Kaddee’s Cairo Chronicles

October 7, 2008

Thoughts from the Commute

Filed under: Being There — Kaddee @ 10:49 am

7September – first day of classes, first day of the commute:

Leaving the dirt and chaos,
Delving into newness, construction
Hope in the desert
Making personal oases?

Rising dread and fear,
This is NEVER what I wanted.

7October – just returning from the Eid break, one month since classes began:

Daily the ride is the same
Trip distance is a constant
The distance that changes
by magnitudes each minute
Is that of my heart.

My dreams, my Egypt
that which I had come to grips with
Recedes rapidly as I am transported
to the desert mirage.

Feeling suffocated in the openness
Wishing that, like the mirage,
this would evaporate as I approached.

August 11, 2008

Sphyrna lewini

Filed under: Being There,NSTIW — Kaddee @ 8:54 am

10 August 2008 – near Sharm el Sheikh, Egypt, off the backside of Jackson Reef aboard the Brina I

Photo from: National Geographic website

3 dives in the blue

last dive – 8 hammerheads

I couldn’t be more pleased

May 15, 2008

Egypt as a metaphor

Filed under: Being There — Kaddee @ 10:23 pm

I read this article, “Egypt: the surreal painting” by Tarek Osman, and was pleasantly surprised. It did not paint the usual PollyAnna optimistic fallacy that is frequently expressed about the politics, social agendas and future of the country. It, in my not so humble opinion, spoke clearly and truthfully about the past, present and future of a wonderful, and imperiled nation.

May 8, 2008

How did I get HERE?

Filed under: Being There — Kaddee @ 10:16 pm

I often wonder that…..

If someone had asked me 10, 15 years ago, where will you be? What will you be doing? The current reality is NOT what I would have described.

The funny thing is that, although I frequently bemoan the tribulations of the day, I also truly enjoy what I’m doing. I am happy for WHERE I am right now. I am happy (most of the time) for my interactions with my students. I enjoy (and simultaneously dread) the intellectual gyrations (read: drain) of CONSTANTLY preparing new courses and content and learning even more about my chosen areas of interest.

I know some of you are chuckling, thinking “I know what she said to me YESTERDAY about…the hassles and inanities perpetrated by her students…the exhaustion of new preps EVERY SEMESTER…the anxieties about research and publications”, which are TRUE, and I still am happy about what I do.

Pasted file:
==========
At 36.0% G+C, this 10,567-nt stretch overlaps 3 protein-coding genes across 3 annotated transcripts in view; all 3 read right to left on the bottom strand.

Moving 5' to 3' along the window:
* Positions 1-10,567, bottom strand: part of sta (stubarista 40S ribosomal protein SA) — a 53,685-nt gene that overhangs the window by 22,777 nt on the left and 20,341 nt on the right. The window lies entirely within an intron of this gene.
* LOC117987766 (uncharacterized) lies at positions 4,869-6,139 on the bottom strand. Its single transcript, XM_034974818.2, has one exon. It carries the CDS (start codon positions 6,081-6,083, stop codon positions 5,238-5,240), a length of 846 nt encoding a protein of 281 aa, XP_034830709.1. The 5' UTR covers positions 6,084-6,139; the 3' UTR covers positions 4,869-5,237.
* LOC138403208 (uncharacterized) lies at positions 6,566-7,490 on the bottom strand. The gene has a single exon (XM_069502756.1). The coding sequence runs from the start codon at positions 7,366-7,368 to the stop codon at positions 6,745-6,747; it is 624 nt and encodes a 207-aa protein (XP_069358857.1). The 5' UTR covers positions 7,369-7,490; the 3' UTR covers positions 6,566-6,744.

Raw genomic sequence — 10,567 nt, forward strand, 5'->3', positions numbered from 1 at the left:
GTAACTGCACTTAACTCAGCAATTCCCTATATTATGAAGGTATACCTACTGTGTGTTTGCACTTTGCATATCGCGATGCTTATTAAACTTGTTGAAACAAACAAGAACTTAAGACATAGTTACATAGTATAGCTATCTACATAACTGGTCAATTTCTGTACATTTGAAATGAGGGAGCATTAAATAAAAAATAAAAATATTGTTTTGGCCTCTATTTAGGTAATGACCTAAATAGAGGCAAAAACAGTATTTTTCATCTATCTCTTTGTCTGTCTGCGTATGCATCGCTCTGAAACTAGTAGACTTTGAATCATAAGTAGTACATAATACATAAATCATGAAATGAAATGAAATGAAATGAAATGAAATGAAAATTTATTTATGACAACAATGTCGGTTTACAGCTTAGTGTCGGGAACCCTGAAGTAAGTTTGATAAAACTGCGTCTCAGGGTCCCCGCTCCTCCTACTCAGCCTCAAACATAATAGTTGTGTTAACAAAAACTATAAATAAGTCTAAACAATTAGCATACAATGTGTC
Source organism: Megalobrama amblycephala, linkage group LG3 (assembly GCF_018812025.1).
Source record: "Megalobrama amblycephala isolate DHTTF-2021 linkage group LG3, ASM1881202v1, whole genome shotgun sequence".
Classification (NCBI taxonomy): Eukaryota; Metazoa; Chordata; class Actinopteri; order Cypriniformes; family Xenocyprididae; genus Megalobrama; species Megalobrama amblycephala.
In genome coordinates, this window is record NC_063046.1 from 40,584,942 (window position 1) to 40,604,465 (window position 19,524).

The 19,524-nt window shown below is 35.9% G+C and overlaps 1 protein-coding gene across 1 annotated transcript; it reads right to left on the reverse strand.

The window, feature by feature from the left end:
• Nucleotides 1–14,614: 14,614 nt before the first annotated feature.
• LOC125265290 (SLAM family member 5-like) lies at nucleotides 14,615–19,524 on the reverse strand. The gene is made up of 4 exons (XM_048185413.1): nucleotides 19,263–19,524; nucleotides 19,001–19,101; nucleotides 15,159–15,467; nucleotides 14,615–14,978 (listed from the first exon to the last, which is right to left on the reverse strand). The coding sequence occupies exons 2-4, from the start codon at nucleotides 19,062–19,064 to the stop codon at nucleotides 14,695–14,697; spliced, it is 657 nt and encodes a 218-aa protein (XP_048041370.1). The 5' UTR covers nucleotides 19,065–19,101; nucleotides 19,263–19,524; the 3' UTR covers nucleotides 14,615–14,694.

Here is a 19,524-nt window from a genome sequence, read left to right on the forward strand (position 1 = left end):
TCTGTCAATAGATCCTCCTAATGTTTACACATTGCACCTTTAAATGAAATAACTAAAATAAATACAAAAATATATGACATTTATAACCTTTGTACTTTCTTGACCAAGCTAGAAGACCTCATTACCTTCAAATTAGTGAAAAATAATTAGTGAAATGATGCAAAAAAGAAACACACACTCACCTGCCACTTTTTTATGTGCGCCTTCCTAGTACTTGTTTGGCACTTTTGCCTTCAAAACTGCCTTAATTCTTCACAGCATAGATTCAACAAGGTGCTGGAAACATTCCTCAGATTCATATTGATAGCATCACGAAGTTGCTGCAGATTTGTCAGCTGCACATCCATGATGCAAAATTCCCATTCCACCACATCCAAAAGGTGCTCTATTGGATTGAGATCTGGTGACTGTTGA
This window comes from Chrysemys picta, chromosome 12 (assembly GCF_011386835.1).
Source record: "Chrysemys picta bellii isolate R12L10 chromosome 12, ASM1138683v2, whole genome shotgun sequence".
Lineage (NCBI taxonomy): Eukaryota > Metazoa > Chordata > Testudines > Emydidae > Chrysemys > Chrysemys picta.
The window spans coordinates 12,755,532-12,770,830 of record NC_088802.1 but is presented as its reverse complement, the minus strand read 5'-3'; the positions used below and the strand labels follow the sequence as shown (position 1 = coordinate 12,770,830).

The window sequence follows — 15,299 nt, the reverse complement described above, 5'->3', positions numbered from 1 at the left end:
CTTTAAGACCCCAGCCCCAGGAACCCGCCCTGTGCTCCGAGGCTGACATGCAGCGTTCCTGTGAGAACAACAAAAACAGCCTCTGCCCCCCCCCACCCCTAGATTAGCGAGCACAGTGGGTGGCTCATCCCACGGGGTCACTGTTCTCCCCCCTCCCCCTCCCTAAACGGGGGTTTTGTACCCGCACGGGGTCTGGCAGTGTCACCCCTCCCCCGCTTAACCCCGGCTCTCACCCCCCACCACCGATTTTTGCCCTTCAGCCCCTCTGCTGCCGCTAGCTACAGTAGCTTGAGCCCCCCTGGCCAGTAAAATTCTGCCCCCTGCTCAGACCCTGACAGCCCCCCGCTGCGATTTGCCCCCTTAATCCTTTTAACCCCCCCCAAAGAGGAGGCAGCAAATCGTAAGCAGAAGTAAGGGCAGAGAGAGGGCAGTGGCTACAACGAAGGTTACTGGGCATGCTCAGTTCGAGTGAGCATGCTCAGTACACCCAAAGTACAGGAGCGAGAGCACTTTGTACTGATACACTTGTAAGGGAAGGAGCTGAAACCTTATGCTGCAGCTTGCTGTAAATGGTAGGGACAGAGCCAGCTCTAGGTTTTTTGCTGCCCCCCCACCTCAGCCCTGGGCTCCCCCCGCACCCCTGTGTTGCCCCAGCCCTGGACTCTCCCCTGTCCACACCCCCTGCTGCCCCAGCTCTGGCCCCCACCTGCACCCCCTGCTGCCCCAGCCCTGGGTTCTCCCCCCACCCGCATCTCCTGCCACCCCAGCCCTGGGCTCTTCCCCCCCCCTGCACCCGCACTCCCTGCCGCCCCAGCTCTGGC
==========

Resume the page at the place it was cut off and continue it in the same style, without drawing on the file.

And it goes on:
The next year is going to be a challenge for me on a number of levels. First, I’m going to be working on a research project/grant for the first time in a LONG time. It is very invigorating and scary. Second, I am now coordinating a campus-wide CORE curriculum course that needs help. I believe in the educational benefit of the course, but it is going to be a struggle to help it reach its potential. Third, the new campus, its location and inherent “newness” would be difficult, in the best of circumstances.

A wise person once described my life as “Lurching from one crisis to the next”… I like to think of it as acceleration. :)

April 14, 2008

Other perspectives

Filed under: Being There — Kaddee @ 8:39 pm

A City Where You Can’t Hear Yourself Scream” is a NYT piece on Cairo. I received it today from my father, with a note:

“Dear Kate & Jack – Thought you’d find this interesting. Your apartment must have very good windows and thick walls. Love, Dad”

As I wrote back, we DO have very thick walls – all concrete – great for blocking out street noise, but terrible for hanging artwork. We are also lucky, in that our windows look out over a central courtyard. There is noise, from the students, but very little compared to the noise that the NYT article talks about.

When the article mentions Tahrir Square, that is where I work. I only have to spend a handful of minutes in the square while I am walking to work, hailing a taxi, waiting in traffic, or crossing to another destination. In the short term, the noise is noticeable, but bearable. I’ve learned to ignore it – even get used to it. (Friends and visitors are stunned that Jack and I don’t even flinch at car horns, even when they are only millimeters from our elbows)

The references to lawn mowers, freight trains and jackhammers may be accurate, but, in my (not so humble) opinion, make it out to be worse than reality. Yes, it is loud. Yes, the noise is tiring. Yes, I am probably irreparably damaging my hearing. And it is not that horrible – it is just the way it is. El donya kidda (Life is like that).

February 21, 2008

Flocking to Rehab

Filed under: Being There — Kaddee @ 10:43 pm

Like lemmings to the sea, or shoaling salmon in front of hunting orcas.

Not me, you can’t make me. I’m not going to Rehab. Rehab is for quitters (a very old joke, borrowed from unnamed sources).

Rehab – actually el Rehab city – is a gated, planned community about 4km from the New Campus of AUC. Housing is running a number of tours for faculty and staff to look at housing units there, so that when the new campus opens in September, employees can live close. Sounds great, right?

I have avoided suburbs, planned communities and gated enclaves for my entire adult life in the States. I accepted a job at the American University in CAIRO – not to live in “New Cairo” or any other part of the Eastern Desert. The move to Cairo, for me, was to be in it – be a part of one of the world’s largest, most vibrant, most polluted, oldest, most written about “centers of the civilized world” and experience all the good, the bad and the ugly of it. I have seen lots of all of it – good, bad and ugly, and I’m…good with it…happy about it….frustrated about it….in love with it and often ready to board the next plane home, all at one time. I think that is part of being in a HUGE metropolitan environment regardless of where in the world it is located. This is MY OPINION. Mine is not the only opinion, nor the “right” one for anyone but me. And for ME Rehab is not an option.